SHORTLY before his death, Stephen Hawking warned that the government is taking the NHS “towards a US-style insurance system, run by... private companies”, and he argued: “We must prevent the establishment of a two-tier service.” That moral case is clear.

In addition, the huge cost of the American model – double our own – is down to the wasteful competition of commercial interests, with involvement of an army of accountants, lawyers and marketing men.

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The World Health Organisation defined privitisation in healthcare in 1995. Privatisation means a process in which non-government actors become increasingly involved in the financing and provision of healthcare and/or a process in which market forces are introduced into the public sector.

The long gradual road to privatisation really started with Thatcher in the 1980s and made some progress with Blair’s Labour government. During the eight years up to 2015, the proportion of the English NHS budget that went to private companies increased from 2.8% to 7% and is still rising.

Things changed radically with the passing of the Health and Social Care Act of 2012. Within two years, further regulations required commissioning of services in both primary care and in hospitals. This meant that NHS authorities were obliged to put every contract out to competitive tender, which opened up the field to healthcare providers such as Capita, Virgin, Atos, G4S and Serco.

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When this Bill passed through Westminster, well over 200 members actually had shares, directorships or consultancies in companies which were health care providers. This did not exclude them from voting for the passage of the Bill.

The result was the award of contracts (even to run an entire hospital) to companies whose main priority was to make money for their shareholders. This sometimes involves running an entire hospital which is clearly different from outsourcing of a particular service (e.g. cleaning or sterile supplies).

In the famous example of Hinchingbrooke Hospital, Circle Health found they were making large losses and, despite attempted corruption (offering a fee to GPs who referred patients) finally handed it back to NHS control after less than five years. Millions in accumulated losses were borne by the taxpayer.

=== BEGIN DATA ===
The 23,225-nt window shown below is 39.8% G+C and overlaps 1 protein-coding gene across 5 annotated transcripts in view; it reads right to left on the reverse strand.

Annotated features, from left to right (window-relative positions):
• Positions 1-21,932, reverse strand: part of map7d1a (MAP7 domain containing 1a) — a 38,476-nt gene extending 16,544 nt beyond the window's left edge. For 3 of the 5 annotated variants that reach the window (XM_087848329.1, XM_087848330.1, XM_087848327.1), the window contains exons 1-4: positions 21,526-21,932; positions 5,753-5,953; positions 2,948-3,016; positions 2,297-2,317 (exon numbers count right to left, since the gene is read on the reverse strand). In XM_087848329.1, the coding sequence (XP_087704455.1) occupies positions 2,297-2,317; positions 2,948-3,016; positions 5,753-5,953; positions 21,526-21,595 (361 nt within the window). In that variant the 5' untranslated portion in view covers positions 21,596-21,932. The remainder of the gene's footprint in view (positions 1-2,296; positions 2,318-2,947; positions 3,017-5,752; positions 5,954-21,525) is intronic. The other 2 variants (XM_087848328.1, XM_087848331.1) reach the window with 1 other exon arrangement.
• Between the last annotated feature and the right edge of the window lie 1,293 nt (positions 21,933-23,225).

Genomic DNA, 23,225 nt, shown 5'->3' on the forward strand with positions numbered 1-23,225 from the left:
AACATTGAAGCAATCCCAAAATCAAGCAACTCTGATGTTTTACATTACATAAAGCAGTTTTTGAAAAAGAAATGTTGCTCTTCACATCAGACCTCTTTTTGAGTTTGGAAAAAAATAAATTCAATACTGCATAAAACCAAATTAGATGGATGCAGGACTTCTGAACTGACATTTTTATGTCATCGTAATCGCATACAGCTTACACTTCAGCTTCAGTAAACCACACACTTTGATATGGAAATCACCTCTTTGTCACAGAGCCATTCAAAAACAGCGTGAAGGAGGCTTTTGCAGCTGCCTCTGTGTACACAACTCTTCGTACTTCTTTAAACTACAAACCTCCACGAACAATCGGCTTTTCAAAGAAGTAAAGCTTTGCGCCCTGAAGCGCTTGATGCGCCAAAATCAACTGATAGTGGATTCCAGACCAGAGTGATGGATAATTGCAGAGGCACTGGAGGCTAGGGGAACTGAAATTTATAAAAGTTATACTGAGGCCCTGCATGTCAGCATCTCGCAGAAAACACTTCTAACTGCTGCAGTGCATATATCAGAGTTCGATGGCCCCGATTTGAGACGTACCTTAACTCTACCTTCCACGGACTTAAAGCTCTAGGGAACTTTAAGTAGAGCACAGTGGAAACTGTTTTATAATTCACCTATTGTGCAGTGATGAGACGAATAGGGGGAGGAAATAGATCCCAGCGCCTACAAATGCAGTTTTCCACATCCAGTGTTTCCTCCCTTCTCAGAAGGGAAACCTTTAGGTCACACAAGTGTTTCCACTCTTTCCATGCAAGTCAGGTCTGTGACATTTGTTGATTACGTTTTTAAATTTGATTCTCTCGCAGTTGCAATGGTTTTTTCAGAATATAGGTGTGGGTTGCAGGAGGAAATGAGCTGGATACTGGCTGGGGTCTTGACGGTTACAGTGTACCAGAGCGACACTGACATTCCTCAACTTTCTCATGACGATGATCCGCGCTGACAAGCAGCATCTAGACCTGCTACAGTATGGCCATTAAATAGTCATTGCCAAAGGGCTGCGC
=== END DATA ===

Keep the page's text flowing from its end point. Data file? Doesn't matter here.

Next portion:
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The English system involves commissioning groups in both primary and secondary care, with the requirement that both commercial companies and NHS groups can tender.

There have been legal challenges from companies such as Virgin Care who sued the NHS last year over the award of an £82 million contract to provide children’s health care in Surrey. Richard Branson was awarded £2m compensation from the taxpayer because there were “flaws in the way the contract was awarded”!

Another reaction to the need to save money is that some treatments have been rationed. One survey of trusts found that 66% limited cataract surgery (some only doing one eye), 59% bariatric surgery for obesity (some only doing it for obese people with BMI over 50 whereas NICE recommends a BMI of 40 or over) and 59% joint surgery (hip/knee replacement).

Some hospitals are offering patients the chance to “self-fund” treatments that are deemed “non-essential” at NHS prices – effectively the start of a two-tier service within the NHS. These include in vitro fertilisation (IVF), bone scans, cancer surgery and screening for hereditary diseases.

A few years ago we worried greatly that the UK would be dragged into TTIP – a trade treaty with the US which would probably have opened up the NHS market to aggressive American healthcare companies. Fortunately the EU decided not to sign up to TTIP.

However, much the same threat has reappeared. With Brexit looming and the Tories desperate to find markets outside the EU, the big danger is that predatory American companies will finally get access to our healthcare system. If this happens and Scotland has not gained independence, it will be difficult to prevent the same companies penetrating and distorting our Scottish NHS.

Dr Willie Wilson is a retired academic pharmacologist and Convener of NHSforYES